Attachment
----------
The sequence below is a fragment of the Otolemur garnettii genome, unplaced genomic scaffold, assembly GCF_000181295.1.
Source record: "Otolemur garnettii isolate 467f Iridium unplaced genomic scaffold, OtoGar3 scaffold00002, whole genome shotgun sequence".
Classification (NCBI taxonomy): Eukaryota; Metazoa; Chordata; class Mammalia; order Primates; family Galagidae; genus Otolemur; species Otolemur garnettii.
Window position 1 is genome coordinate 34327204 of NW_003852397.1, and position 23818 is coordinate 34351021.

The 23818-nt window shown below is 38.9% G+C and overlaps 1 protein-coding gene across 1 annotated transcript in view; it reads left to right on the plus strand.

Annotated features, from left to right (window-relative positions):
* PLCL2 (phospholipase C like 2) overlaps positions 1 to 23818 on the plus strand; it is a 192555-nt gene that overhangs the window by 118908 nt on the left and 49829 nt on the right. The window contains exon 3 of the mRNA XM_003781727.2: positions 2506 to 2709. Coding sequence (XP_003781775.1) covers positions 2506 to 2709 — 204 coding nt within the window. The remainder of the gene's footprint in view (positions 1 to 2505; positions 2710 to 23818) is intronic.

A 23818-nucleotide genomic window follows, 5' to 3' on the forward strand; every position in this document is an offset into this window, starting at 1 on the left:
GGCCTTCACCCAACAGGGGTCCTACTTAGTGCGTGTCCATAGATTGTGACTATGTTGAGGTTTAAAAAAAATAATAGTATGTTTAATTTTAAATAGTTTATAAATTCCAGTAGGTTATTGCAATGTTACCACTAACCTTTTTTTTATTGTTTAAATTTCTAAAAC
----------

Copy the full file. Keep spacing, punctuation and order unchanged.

The sequence below is a fragment of the Otolemur garnettii genome, unplaced genomic scaffold, assembly GCF_000181295.1.
Source record: "Otolemur garnettii isolate 467f Iridium unplaced genomic scaffold, OtoGar3 scaffold00002, whole genome shotgun sequence".
Classification (NCBI taxonomy): Eukaryota; Metazoa; Chordata; class Mammalia; order Primates; family Galagidae; genus Otolemur; species Otolemur garnettii.
Window position 1 is genome coordinate 34327204 of NW_003852397.1, and position 23818 is coordinate 34351021.

The 23818-nt window shown below is 38.9% G+C and overlaps 1 protein-coding gene across 1 annotated transcript in view; it reads left to right on the plus strand.

Annotated features, from left to right (window-relative positions):
* PLCL2 (phospholipase C like 2) overlaps positions 1 to 23818 on the plus strand; it is a 192555-nt gene that overhangs the window by 118908 nt on the left and 49829 nt on the right. The window contains exon 3 of the mRNA XM_003781727.2: positions 2506 to 2709. Coding sequence (XP_003781775.1) covers positions 2506 to 2709 — 204 coding nt within the window. The remainder of the gene's footprint in view (positions 1 to 2505; positions 2710 to 23818) is intronic.

A 23818-nucleotide genomic window follows, 5' to 3' on the forward strand; every position in this document is an offset into this window, starting at 1 on the left:
GGCCTTCACCCAACAGGGGTCCTACTTAGTGCGTGTCCATAGATTGTGACTATGTTGAGGTTTAAAAAAAATAATAGTATGTTTAATTTTAAATAGTTTATAAATTCCAGTAGGTTATTGCAATGTTACCACTAACCTTTTTTTTATTGTTTAAATTTCTAAAAC